ISSN 2330-717X

Activists In More Than 20 Russian Cities Demonstrate For Navalny And Against Putin – OpEd

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The Russian government’s decision to immediately detain Aleksey Navalny on his return to Moscow has sparked plans for a major demonstration in the Russian capital this coming weekend. But it has already led to smaller protests in more than 20 Russian cities “from Vladivostok to Kaliningrad.”

Most of these were individual actions with supporters of Navalny carrying signs like “Freedom for Navalny, Prison for Putin.” In some places, the authorities ignored them; in others, the powers that be detained them and brought charges. But the geographic extent of the protests must be worrisome to the Kremlin because it highlights Navalny’s network and attraction.

The Moscow meeting is certain to attract more attention – that is where Russian and foreign journalists are concentrated – but these protests in the regions and republics reflect the attitudes of the more than 80 percent of the population of the country and thus are important as well.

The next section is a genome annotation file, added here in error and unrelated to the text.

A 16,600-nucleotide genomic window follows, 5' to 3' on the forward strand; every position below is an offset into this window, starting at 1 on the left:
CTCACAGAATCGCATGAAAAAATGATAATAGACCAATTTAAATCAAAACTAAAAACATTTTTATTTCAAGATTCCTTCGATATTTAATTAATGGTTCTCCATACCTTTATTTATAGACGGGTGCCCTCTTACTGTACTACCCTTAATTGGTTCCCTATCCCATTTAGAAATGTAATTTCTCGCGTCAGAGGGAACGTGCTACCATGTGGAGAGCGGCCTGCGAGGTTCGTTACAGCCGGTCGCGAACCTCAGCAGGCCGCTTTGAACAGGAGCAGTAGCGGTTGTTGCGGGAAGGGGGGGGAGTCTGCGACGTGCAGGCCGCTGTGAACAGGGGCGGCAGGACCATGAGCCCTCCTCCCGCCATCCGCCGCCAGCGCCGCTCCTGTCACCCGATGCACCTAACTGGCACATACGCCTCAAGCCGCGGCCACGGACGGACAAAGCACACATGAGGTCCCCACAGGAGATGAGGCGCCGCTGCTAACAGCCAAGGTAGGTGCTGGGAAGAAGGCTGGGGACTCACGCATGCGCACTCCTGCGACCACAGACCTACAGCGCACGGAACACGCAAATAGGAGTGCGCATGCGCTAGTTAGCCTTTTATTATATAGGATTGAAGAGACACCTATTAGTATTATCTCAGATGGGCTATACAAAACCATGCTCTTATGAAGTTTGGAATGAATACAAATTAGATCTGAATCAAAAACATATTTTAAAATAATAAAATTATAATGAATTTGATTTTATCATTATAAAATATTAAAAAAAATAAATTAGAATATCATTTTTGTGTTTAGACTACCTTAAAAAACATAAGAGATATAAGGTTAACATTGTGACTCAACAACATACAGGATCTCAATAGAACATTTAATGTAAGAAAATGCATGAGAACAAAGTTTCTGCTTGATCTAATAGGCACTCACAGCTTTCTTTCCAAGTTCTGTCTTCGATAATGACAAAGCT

The exact number of these regional protests on behalf of Navalny is unknown. The two best listings are at 7×7-journal.ru/articles/2021/01/18/navalnyj-spasibo-chto-v-rossii-onlajn-7×7-s-regionalnyh-akcij-v-podderzhku-politika and sibreal.org/a/31050433.html. But they are certainly incomplete because news from many places is slow to come in.

Besides showing the geographic extent of support for Navalny, these protests and the speed with which they appeared are important in another way: The Kremlin may be able to crush any sizeable protest in any one place, but it cannot effectively suppress numerous demonstrations expressing a common position in parts of the country far from one another.

Even Putin’s repressive machine is not yet up to that; and consequently, the existence of these “hearths” of Navalny supporters in regional cities may be the best defense those who march for him in Moscow may have – and perhaps even an important defense of the opposition political figure himself.  

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Paul Goble

Paul Goble is a longtime specialist on ethnic and religious questions in Eurasia. Most recently, he was director of research and publications at the Azerbaijan Diplomatic Academy. Earlier, he served as vice dean for the social sciences and humanities at Audentes University in Tallinn and a senior research associate at the EuroCollege of the University of Tartu in Estonia. He has served in various capacities in the U.S. State Department, the Central Intelligence Agency and the International Broadcasting Bureau as well as at the Voice of America and Radio Free Europe/Radio Liberty and at the Carnegie Endowment for International Peace. Mr. Goble maintains the Window on Eurasia blog and can be contacted directly at [email protected] .

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